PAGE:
Inflation is still a factor, but hope is on the horizon for Indiana’s economy

January 12 – SOUTHINDIANA – It’s no secret that prices have been rising across Indiana.

Royal Couture Treats owner Minniequa Johnson feels the effects every time she buys eggs for her bakery, which she often does.

“Inflation will affect our business until the economy can essentially meet demand. Even now, with all the egg jokes on Facebook, it’s no joke because we’re trying to deal with it,” Johnson said. “I use an average of six eggs per batch. I’m even thinking about possibly increasing some of my prices to possibly cover the price of eggs.”

Johnson is preparing for the grand reopening of her New Albany bakery.

“I notice how our consumers are spending,” Johnson said. “You become much more careful. At the moment we all live from day to day. The last thing we need is to treat ourselves to a cupcake or two and a tire blows out.”

The past year hasn’t been the easiest for Hoosiers economically, but the outlook for 2023 is encouraging for financial experts.

So is Johnson. She said there are some positive aspects she has noticed about the current economic situation.

“Wages have gone up, people see that it’s kind of offsetting,” Johnson said. “(They think) they got a raise and can now indulge in simple pleasures like a gourmet cupcake. There are positive aspects.”

She is proactive in fighting inflation and said she will soon be offering appetizers for catering and her company will soon be certified to accept SNAP and EBT benefits.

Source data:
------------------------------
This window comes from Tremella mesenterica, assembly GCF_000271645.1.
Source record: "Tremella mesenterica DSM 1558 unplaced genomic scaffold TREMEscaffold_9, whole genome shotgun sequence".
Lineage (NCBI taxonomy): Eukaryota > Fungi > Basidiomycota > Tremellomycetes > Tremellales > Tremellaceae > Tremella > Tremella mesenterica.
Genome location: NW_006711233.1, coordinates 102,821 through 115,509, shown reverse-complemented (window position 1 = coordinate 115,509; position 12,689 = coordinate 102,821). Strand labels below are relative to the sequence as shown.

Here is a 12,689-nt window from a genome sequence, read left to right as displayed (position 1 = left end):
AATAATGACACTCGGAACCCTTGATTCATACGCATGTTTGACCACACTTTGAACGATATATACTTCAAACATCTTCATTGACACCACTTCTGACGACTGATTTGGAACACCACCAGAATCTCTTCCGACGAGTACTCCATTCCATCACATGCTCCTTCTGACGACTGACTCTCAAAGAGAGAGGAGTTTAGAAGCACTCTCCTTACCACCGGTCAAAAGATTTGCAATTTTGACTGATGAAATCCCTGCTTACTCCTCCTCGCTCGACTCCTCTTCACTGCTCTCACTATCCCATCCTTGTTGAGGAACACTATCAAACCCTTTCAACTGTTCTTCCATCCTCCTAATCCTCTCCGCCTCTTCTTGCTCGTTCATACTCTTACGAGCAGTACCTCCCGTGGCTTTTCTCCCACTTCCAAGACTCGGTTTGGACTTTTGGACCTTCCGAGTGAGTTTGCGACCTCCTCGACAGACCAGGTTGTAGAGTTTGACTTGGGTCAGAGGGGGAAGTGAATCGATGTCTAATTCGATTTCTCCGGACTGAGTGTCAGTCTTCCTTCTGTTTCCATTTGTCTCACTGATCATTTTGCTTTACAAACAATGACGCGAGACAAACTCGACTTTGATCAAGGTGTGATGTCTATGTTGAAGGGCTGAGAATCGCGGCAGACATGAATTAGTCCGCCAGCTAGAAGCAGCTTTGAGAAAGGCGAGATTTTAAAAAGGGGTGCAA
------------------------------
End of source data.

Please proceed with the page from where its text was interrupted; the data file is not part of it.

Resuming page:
Though there are signs of an imminent economic recession, Indiana University Southeast Sanders Chair in Business Uric Dufrene said it probably won’t be as bad as 2008.

“One of those positive things, I think, is that if there’s a recession … you’re not going to see the significant layoffs that we saw in the Great Recession,” Dufrene said.

Dufrene said it was likely the unemployment rate could rise but there would be no major spikes in unemployment.

“I daresay the unemployment rate would not exceed 5 percent,” he said.

There are still more vacancies than workers, which Dufrene says means there likely won’t be mass layoffs even if the economy hits a recession.

“At a time when we may see slower growth, employers will be more reluctant to make large-scale layoffs because of the problem of attracting talent,” he said.

Employers looking to hire staff will have to consider more than just salary in 2023, Dufrene said.

“You have to look at attracting and retaining employees in a holistic way,” Dufrene said. “It doesn’t always depend on the salary or the hourly wage.”

He said opportunities to move up a company or offer better benefits would attract employees on top of raw wages.

“Employers need to think about avenues that will allow you to get an entry-level job, professional or technical, and how to advance in the organization,” he said.

Staffing issues are something the owners of New Albany’s Leaven Bakery and Bistro are also experiencing.

“We can’t find employees. We’ve had a bread baker job for three months and we’ve hired a few people who unfortunately only lasted three or four days, we’re a small business – we can only offer a certain amount per hour,” said owner Kimberly Maxey. “We can’t compete with Amazon’s (wages).”

Lack of staff also causes the bakery to turn down wholesale accounts or restaurants that want to use their bread for meals.